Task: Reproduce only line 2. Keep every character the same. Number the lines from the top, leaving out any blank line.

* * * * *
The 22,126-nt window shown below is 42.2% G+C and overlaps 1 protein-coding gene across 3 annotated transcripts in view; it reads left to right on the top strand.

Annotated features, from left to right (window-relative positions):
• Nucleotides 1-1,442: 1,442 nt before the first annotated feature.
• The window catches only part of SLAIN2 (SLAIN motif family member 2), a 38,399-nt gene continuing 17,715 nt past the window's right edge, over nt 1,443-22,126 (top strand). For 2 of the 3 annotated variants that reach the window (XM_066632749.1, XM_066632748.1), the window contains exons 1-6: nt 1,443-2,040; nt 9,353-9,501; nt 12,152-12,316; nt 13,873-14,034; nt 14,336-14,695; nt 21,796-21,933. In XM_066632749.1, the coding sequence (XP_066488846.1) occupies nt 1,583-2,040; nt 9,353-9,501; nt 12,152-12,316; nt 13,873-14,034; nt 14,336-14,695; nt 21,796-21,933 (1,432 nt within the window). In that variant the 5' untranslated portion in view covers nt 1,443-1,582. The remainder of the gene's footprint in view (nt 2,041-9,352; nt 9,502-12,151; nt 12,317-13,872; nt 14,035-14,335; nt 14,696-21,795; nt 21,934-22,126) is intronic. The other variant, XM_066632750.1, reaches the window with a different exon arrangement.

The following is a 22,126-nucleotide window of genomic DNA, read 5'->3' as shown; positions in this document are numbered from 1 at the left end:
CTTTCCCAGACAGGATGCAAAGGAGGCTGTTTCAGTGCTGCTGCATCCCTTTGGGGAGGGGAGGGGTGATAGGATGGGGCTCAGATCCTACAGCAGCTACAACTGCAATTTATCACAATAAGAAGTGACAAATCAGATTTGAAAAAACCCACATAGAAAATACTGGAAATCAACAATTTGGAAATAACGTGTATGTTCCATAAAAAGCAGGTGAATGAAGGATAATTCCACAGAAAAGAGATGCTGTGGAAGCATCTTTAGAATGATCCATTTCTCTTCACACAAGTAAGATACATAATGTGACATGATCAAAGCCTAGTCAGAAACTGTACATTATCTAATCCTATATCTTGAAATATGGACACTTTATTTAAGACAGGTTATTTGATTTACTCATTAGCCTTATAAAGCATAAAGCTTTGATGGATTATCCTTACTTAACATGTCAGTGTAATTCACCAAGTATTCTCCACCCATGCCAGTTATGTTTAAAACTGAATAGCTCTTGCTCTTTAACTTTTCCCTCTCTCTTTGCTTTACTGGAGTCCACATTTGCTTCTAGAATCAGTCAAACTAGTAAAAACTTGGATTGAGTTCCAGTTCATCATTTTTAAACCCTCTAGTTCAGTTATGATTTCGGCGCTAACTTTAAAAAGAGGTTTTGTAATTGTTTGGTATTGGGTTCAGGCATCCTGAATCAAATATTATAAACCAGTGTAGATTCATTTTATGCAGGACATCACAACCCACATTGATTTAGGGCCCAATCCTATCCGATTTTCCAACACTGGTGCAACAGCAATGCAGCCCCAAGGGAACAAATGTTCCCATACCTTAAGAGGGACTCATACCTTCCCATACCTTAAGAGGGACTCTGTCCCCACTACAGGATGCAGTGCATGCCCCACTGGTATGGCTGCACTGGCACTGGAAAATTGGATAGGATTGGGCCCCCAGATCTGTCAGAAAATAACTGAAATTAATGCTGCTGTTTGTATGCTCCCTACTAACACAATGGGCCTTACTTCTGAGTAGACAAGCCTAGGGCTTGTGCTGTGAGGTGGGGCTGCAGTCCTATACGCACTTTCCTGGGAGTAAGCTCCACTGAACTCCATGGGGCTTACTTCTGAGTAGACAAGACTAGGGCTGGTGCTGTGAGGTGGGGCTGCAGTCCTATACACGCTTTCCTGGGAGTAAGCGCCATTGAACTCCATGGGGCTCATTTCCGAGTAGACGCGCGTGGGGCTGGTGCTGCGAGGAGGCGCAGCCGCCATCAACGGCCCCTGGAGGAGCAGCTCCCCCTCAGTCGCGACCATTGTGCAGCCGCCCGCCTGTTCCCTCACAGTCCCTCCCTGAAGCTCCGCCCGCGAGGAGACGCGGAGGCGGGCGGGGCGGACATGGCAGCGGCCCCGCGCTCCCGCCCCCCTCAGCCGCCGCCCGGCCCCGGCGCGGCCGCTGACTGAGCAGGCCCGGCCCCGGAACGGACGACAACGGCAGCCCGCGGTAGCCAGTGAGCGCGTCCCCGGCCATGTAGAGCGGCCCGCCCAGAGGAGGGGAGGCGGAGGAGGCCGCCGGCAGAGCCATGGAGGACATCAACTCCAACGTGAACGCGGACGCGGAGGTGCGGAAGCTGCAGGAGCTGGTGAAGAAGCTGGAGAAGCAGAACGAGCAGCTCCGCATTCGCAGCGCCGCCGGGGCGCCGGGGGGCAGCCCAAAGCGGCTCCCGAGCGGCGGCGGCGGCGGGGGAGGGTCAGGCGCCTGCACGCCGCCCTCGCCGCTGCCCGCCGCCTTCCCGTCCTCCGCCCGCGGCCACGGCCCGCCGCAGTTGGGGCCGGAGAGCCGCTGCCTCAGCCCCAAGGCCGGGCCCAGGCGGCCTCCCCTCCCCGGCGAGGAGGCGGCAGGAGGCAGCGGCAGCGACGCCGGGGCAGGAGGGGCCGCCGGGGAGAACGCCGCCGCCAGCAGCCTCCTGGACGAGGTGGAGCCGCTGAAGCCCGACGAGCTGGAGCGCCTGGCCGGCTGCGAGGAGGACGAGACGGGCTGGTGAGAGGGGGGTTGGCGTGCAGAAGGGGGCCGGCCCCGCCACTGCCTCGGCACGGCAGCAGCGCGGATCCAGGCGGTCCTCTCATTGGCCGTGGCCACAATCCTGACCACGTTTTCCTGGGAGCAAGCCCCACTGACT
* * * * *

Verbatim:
Annotated features, from left to right (window-relative positions):